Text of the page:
1. Louisiana: +12.9% (38.9%-43.9%)
2. Nebraska: +10.1% (37.5%-41.3%)
3. Arkansas: +9.9% (37.5%-41.2%)
4. Wisconsin: +9.4% (52.0%-56.9%)
5. Maine: +7.4% (55.2%-59.3%)
6. New Hampshire: +6.8% (45.7%-48.8%)
7. Alaska: +6.6% (51.9%-55.3%)
8. Washington, D.C.: +4.8% (28.9%-30.3%)
9. Colorado: +4.7% (50.6%-53.0%)
10. Kentucky: +4.2% (42.4%-44.2%)
11. North Carolina: +3.8% (39.2%-40.7%)
12. Florida: +3.4% (41.7%-43.1%)
13. Kansas: +2.6% (41.7%-42.8%)
14. Iowa: +1.4% (49.9%-50.6%)
15. Oregon: +0.2% (52.6%-52.7%)
It was down, though — and by a lot in many places — in 36 others. Here are the top 10 biggest decreases:
1. Missouri: -27.4% (44.5%-32.3%)
2. Washington state: -27.3% (53.1%-38.6%)
3. Delaware: -27% (47.5%- 34.5%)
4. California: -25.5% (44%-32.8%)
5. Indiana: -24.5% (37.1%-28.0%)
6. Oklahoma: -23.2 (38.8%-29.8%)
7. Nevada: -23% (41.3%-31.8%)
8. Alabama: -22.1% (43%-33.5%)
9. Utah: -20.7% (36.3%-28.8%)
10. Mississippi: -19.7% (37%-29.7%)
Significantly factoring into the overall decrease because of its population was California, which despite a governor’s race was off by a quarter of its 2010 participation. Also factoring in — Ohio (down almost 20 percent), as well as New York and New Jersey, which were both down about 17 percent. Even Georgia, despite its hotly contested Senate race, was down 14 percent. And for Democrats looking for what went wrong in blue states like Maryland and Massachusetts, turnout was down in those states by 10 percent as compared to 2010.
It's surprising to see Wisconsin so high up there.  You'd think that a governor who didn't come close to meeting the employment goals he promised, while neighboring states improved more, might have a tough time getting re-elected (especially one who is so unlikable [asshole]).  Apparently not.  Looking at these overall numbers, it is hard to see Congress as representing all Americans.  It definitely does over-represent rural Americans; of that I'm sure.

Monday, November 10, 2014

The Nature of War

The Nature of War from StoryCorps on Vimeo.

Put Out To Pasture

Clearly, there is a new sheriff in town over in V.C.:
In a move that reflects the loosening posture of the Vatican on major social issues, conservative U.S. Cardinal Raymond Burke was removed by Pope Francis from yet another top post.
Burke, who has long been vocal about denying communion to Catholic politicians who support abortion, was dismissed as head of the Holy See's highest court and given the post of Patron of the Sovereign Military Order of Malta, a largely ceremonial job overseeing charity to seniors.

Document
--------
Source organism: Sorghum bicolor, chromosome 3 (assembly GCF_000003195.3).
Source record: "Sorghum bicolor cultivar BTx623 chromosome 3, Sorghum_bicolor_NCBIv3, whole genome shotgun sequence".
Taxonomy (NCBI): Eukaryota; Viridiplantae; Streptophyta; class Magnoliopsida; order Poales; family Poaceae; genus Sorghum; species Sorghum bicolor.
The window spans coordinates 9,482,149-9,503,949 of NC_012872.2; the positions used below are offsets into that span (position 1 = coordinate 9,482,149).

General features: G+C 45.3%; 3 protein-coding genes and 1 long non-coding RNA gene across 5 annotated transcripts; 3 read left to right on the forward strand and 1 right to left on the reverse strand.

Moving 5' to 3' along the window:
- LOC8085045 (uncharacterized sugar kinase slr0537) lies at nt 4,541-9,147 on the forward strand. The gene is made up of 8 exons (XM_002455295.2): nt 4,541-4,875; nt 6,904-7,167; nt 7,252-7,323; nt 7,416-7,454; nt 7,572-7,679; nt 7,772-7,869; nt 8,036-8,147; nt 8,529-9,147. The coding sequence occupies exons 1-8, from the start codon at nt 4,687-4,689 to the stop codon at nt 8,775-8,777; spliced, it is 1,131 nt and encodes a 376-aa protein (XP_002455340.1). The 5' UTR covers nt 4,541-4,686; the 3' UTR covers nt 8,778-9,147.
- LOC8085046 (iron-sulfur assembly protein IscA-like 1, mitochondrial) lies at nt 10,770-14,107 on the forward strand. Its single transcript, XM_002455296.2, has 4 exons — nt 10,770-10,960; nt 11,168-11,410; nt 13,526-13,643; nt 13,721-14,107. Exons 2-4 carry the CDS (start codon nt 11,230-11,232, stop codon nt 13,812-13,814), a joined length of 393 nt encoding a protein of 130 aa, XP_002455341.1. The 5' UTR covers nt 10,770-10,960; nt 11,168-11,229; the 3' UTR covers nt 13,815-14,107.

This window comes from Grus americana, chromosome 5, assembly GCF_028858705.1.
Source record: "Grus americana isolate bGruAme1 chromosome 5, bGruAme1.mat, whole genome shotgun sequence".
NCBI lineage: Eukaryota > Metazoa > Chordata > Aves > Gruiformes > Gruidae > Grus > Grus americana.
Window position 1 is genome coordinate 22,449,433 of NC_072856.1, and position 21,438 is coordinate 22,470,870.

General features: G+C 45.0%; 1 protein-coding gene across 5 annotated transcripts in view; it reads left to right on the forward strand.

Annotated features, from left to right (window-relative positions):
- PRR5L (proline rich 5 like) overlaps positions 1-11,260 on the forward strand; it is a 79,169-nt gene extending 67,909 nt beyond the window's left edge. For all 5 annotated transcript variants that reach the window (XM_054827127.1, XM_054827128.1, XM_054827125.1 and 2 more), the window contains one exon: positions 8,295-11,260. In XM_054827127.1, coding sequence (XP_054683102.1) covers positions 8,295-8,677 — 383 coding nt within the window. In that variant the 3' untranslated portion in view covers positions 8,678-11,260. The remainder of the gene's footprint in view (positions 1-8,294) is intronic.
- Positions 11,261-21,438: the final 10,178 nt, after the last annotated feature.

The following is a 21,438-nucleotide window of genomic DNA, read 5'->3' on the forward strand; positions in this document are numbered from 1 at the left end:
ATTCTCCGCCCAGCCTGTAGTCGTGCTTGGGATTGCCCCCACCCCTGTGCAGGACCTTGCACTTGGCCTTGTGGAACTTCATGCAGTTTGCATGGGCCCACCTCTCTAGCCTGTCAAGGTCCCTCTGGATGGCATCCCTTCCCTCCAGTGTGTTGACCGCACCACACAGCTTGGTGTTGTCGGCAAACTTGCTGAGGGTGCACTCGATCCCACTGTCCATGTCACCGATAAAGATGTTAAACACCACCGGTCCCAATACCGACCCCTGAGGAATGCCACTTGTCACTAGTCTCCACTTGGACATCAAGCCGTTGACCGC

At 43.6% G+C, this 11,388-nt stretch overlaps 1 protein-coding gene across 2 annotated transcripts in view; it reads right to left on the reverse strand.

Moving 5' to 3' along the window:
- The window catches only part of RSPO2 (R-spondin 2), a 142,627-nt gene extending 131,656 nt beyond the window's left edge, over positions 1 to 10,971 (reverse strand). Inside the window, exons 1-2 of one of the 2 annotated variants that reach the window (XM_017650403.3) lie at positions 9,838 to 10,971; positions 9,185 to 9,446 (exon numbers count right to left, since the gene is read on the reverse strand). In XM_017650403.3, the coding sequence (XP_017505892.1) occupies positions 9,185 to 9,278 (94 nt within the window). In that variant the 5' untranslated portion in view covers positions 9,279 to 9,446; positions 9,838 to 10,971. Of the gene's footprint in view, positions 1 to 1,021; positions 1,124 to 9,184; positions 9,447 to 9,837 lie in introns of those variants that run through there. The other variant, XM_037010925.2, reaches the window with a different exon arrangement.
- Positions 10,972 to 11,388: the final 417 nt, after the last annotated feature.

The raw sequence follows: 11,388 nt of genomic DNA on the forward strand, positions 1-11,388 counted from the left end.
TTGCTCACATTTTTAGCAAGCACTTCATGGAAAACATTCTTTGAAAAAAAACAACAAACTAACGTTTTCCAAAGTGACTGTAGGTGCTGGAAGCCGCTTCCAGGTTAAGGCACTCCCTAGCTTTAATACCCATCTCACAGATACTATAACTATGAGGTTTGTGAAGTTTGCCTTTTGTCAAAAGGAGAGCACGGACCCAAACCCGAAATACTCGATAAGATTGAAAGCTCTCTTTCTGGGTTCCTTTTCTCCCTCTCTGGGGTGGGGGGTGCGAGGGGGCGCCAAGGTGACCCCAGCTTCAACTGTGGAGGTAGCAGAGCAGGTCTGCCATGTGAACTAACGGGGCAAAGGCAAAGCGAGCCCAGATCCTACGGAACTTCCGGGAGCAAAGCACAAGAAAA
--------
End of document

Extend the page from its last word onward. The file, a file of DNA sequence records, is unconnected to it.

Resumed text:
At 66, Burke is considered young by church hierarchy standards. The dismissal is a set-back to his Vatican career as well as a clear message from Pope Francis to those not hewing to his progressive view of the Catholic Church.
The move was expected by Vatican-watchers given that Burke, the former archbishop of St. Louis, had openly criticized Francis' less doctrinaire approach to the faith. Last year, Francis had removed Burke from the Congregation for Bishops, a group tasked with the appointment of new bishops worldwide.
n an interview with a Spanish Catholic weekly published last week, Burke said of the pope's leadership: "Many have expressed their concerns to me. … There is a strong sense that the church is like a ship without a rudder."
You'll hear a lot more talk of Francis as an Antipope from the Shiite Catholics.  I'm not going to feel too sorry for all the conservatives who are moaning and gnashing their teeth.  

Where People Really Like College Football

Who'd have guessed, the South and the Midwest:

I'm surprised Ohio isn't bright like Nebraska.  Buckeyes fans here are like cockroaches in the South.

NASA Photo of the Day

November 4:

Moon and Earth from Chang'e 5-T1 
Image Credit: Chinese National Space AdministrationXinhuanet
Explanation: Described at times as a big blue marble, from some vantage points Earth looks more like a small blue marble. Such was the case in this iconic image of the Earth and Moon system taken by the Chang'e 5-T1 mission last week. The Moon appears larger than the Earth because it was much closer to the spacecraft's camera. Displaying much of a surface usually hidden from Earth, the Moon appears dark and gray when compared to the more reflective and colorful planet that it orbits. The roboticChang'e 5-T1 spacecraft, predominantly on an engineering test mission, rounded the Moon last Tuesday returned to Earth on Friday.